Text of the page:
Young people who pose a risk to national security will have their communications monitored and undergo new de-radicalisation programs inside juvenile justice centres, as part of new measures to counter violent extremism in NSW.
A specialist Countering Violent Extremism unit within the juvenile justice system will identify and closely manage radicalised youths, or those at risk of radicalisation.
Under the new regime, detainees deemed by law enforcement agencies to pose a possible risk will receive a ‘National Security Interest’ designation. They face increased screening and restrictions on mail, telephone calls and visitors.
Juvenile Justice will also develop an intervention program for detainees at risk of radicalisation, similar to the model used for adult inmates.
This will include individual case management addressing disengagement and isolation. This model of de-radicalisation will be the first program of its type in Australia.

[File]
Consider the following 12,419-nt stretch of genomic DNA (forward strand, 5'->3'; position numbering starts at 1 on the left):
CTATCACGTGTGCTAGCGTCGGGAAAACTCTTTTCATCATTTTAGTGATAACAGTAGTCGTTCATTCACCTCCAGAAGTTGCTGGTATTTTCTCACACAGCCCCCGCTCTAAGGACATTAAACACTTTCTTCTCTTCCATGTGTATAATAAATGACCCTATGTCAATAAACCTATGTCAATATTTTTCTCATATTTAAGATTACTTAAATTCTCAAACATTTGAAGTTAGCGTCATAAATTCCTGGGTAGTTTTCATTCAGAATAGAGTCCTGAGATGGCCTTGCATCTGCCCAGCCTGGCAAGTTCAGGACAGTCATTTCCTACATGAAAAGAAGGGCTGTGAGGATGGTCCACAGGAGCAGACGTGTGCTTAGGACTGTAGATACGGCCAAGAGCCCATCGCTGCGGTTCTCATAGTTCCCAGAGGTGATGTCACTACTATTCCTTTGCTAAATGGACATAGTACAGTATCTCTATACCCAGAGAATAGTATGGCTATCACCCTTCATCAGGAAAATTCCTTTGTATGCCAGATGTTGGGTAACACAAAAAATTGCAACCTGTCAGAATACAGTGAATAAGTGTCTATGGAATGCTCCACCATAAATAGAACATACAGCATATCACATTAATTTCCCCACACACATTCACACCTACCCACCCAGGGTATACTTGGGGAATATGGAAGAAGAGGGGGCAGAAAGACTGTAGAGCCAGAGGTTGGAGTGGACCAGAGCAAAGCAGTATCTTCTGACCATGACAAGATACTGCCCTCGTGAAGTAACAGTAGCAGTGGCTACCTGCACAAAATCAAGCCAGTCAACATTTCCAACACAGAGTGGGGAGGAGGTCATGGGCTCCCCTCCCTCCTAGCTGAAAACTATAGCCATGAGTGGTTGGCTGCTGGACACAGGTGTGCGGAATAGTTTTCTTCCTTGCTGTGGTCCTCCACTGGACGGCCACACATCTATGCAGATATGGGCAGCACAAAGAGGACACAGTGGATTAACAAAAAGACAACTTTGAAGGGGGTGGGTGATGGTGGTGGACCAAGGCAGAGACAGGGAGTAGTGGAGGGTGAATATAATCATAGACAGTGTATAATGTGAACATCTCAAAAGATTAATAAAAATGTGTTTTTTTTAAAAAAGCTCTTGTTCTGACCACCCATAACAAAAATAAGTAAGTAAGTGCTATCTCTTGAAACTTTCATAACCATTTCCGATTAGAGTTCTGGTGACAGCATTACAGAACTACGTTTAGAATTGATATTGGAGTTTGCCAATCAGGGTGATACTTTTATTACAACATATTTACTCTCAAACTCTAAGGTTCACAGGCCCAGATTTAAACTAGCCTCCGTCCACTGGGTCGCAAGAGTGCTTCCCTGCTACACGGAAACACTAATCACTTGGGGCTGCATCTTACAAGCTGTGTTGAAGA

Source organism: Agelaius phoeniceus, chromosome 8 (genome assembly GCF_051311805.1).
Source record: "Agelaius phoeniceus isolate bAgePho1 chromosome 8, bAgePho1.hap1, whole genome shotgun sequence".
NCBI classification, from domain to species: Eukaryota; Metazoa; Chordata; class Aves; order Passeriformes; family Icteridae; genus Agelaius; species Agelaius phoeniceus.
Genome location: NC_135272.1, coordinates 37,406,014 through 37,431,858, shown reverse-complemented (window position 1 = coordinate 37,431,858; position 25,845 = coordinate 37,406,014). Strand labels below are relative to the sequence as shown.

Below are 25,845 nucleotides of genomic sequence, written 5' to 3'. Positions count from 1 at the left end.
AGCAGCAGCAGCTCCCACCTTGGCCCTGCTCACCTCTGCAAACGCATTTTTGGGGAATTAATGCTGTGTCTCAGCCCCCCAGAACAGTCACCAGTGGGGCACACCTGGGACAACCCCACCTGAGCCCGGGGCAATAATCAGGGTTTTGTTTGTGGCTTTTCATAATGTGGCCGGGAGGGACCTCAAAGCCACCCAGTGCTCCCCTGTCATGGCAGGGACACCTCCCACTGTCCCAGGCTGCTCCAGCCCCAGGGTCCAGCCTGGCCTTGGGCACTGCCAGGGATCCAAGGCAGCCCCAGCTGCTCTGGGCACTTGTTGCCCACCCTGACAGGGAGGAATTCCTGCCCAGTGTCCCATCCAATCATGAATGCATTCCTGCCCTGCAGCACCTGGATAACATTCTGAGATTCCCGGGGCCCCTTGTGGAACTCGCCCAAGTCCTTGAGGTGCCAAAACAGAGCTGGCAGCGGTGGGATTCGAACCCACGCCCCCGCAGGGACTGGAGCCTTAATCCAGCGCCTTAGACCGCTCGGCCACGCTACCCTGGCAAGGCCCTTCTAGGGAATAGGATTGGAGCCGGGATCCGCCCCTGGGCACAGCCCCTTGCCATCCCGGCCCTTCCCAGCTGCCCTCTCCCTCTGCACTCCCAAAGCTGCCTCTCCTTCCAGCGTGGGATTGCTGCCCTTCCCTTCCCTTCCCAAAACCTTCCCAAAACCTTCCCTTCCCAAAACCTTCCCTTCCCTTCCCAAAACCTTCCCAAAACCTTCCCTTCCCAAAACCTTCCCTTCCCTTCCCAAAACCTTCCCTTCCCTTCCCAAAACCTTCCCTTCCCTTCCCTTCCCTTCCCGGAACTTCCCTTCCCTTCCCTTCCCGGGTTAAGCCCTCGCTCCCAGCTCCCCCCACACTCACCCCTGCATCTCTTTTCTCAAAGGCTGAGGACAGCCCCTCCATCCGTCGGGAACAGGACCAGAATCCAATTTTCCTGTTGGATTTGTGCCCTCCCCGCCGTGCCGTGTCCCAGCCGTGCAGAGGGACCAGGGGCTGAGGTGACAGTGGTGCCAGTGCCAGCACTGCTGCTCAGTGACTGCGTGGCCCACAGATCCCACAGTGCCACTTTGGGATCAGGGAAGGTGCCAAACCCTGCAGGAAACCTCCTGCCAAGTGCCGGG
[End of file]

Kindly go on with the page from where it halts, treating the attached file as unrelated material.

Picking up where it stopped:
Frontline staff will receive training on signs of radicalisation, intelligence gathering and assessment of extremist detainees.
NSW Premier Gladys Berejiklian said, “We have the most robust counter-terrorism arrangements in the country and this new strategy complements other initiatives such was our post-sentence detention scheme and stronger parole provisions.
“We must ensure young children who are exposed to radicalisation are given counselling and a pathway back to life in the community.”
There are five detainees charged with terror-related offences in Juvenile Justice Centres, up from zero in 2015. Advice from law enforcement agencies is the number will continue to increase.
“Any growth or evidence of extremism is of grave concern, which is why we need to make sure we are on top of our game when it comes to managing these detainees,” Minister for Counter Terrorism and Minister for Corrections David Elliott said.
Juvenile Justice Executive Director Melanie Hawyes said there would be consultation on the measures including the Juvenile Justice Advisory Committee.